I better make clear my position here on this frost thing, I’m talking ‘bout if ya live in a place that has summers and winters. I’m not saying it’s gona frost in Palm Beach or Key West, or Cape Town for that matter. ( I do appreciate your invention last month to visit Cape Town, but I don’t fly well, in fact I no longer fly at all, so I will come and visit just as soon as the bridge is finished) I bet it will frost just outside the East Wing Glass in October. Will let ya know.
I never had any brothers in my life, but the Lord blessed me with a house full of sister. Four of ‘em and I’m telling ya, that’s plenty sisters. I’ve forever said if I had to choose how to spend my childhood, I’d spend my life in the company of a house full of sister. I was not the oldest, I was not the youngest, but I was the only. My four sister, I loved ‘em so. A family of me and my four sisters has now become one boy and one girl. Me and Sharolette.
Unlike members of some families I know, Sharolette and I do not consider our “Family Circle” to have ever been broken. Every time a family members has passed away, our circle has just gotten smaller. After all, when Sharolette and I hold both hands, we still make a circle. A little one now, but a circle never the less. A little circle of Howards
So last month when Sharolette had a birthday we celebrated for two days by going out twice. Once for dinner, and once for a fun day of going somewhere. For the fun day out we went to Fair Oaks Dairy here in northern Indiana. Fair Oaks Dairy is one of the more interesting places a person could possibly visit in this part of Indiana.
Fair Oaks Dairy is the largest milk production plant in the United States. Between 2,700 and 2,800 cows are milked three times a day at Fair Oaks. Few people have seen the total process in the production of milk. If you stop and think about it, the steps involved in producing a glass of milk to sit on your table are truly amazing.
Now most people wouldn’t believe it if they were told the key ingredient in milk is green grass. It is. The grass, along with other grain and vitamins and minerals all get fed into a specialized factory that processes all this stuff into milk. That specialized factory, that milk producing factory, it’s called COW.
At the Fair Oaks Dairy you can actually see the Cow Factory producing milk. You can also see a baby milk factory being produced. It’s miraculous to think those milk factories, in addition to producing milk, they also produce baby milk factories. There’s lots to see at Fair Oaks Dairy. Baby milk factories included.
The milking operation never stops at Fair Oaks Dairy. A “merry-go-around” for cows allow the milking of 72 cows at a time on the big turntable. The cows get on and off the merry-go-around ride pretty much by themselves. Workers attend to the details of milking and the cows take a 8 ½ minute ride around the turntable. Milk is produced at the rate of 250,000 gallons per 24 hours.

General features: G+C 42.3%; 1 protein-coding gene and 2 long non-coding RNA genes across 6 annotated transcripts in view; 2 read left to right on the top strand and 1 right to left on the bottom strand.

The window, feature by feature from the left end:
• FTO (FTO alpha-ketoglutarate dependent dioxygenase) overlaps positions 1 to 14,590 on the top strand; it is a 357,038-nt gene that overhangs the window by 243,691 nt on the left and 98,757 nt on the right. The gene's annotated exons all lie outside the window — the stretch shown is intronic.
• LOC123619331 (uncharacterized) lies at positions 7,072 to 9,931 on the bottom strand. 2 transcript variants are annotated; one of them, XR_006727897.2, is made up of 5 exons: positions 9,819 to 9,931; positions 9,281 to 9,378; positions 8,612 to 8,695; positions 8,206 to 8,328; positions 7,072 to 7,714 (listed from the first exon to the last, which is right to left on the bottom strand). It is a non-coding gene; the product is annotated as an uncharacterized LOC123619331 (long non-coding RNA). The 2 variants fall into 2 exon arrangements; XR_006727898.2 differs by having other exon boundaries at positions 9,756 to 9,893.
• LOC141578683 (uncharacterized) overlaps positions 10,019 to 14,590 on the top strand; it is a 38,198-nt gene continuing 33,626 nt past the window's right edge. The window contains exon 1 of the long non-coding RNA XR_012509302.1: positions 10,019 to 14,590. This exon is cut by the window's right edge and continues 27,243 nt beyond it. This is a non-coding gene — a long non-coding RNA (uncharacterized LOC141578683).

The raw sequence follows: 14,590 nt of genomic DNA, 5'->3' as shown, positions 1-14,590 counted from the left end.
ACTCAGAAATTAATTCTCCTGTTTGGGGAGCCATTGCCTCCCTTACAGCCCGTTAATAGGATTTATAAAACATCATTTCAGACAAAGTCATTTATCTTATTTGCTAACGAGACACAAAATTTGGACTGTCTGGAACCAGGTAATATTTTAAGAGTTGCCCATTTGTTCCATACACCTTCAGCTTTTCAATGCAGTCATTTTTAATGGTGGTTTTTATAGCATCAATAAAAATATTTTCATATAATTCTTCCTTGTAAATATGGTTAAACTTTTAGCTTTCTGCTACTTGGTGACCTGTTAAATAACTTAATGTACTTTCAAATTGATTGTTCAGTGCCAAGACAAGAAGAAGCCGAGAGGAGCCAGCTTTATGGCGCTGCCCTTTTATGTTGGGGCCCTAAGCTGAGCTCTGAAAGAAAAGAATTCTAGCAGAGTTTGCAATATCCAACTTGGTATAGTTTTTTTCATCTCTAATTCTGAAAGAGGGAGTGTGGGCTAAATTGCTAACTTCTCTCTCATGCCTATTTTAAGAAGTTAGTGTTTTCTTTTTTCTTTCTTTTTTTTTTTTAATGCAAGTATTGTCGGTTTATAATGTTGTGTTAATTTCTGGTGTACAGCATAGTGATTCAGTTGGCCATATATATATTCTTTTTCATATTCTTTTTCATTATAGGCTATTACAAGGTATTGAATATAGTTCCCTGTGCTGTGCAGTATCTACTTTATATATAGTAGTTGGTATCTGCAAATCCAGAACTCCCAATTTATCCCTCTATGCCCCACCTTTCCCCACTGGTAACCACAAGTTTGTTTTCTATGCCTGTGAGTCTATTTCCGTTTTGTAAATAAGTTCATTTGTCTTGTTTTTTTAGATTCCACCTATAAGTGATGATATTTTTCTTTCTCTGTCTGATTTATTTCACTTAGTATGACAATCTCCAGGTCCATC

You’ve seen those semi trucks going down the road, the kind that call tankers. Forty (40) tankers a day leave Fair Oaks Dairy delivering the milk to the places that prepares the milk to go into those plastic jugs you expect to see milk in at the store where you buy your milk. Who knows, why you may very well have drank milk from the Fair Oaks Dairy and never knew it. Lots of people have. 250,000 gallons a days worth.
Just in August of this year, the Fair Oaks People opened another production facility called the “Pig Adventure” They expect to produce some 80,000 pigs to market per year. The Pig Adventure is also available for touring just like the dairy adventure. Now Fair Oaks is not a place you would want to go ever weekend, but it’s for sure worth going to see one weekend. Unless you are a dairy farmer and or a hog farmer, I’ll guarantee that you will learn something new about the food chain in our society. You will also leave Fair Oaks Dairy forever thinking different about both Ice Cream and bacon. They make ‘em both at Fair Oaks.
Almost forgot, while you’re at Fair Oaks Dairy learning about the food chain, look for Bub’s BBQ. My oldest son, RJ, in addition to Bub’s BBQ 1 in Demotte IN and Bub’s BBQ 2 in Rensselaer IN, has now opened a Bub’s BBQ at Fair Oaks Dairy. A while back there was a special event sponsored by the Monsanto Corp at Fair Oaks Dairy. Bub’s BBQ fed 2,400 people at that event. RJ told me he was close to running out of food. Now he didn’t say, but I think RJ may have had fish and loafs as backup. And we all know ya can’t go wrong when fish and loafs got your back.
Stay safe in Afghanistan.
From The EastWing, Lammas Day, Watching Corn Grow, Yet Another Bowl Game, Fog & Frost, A Little Family Circle, A Milk Factory, A Pig Factory, Ice Cream & Bacon, Bub & His BBQ At Fair Oaks & Fish & Loafs.
I wish you well,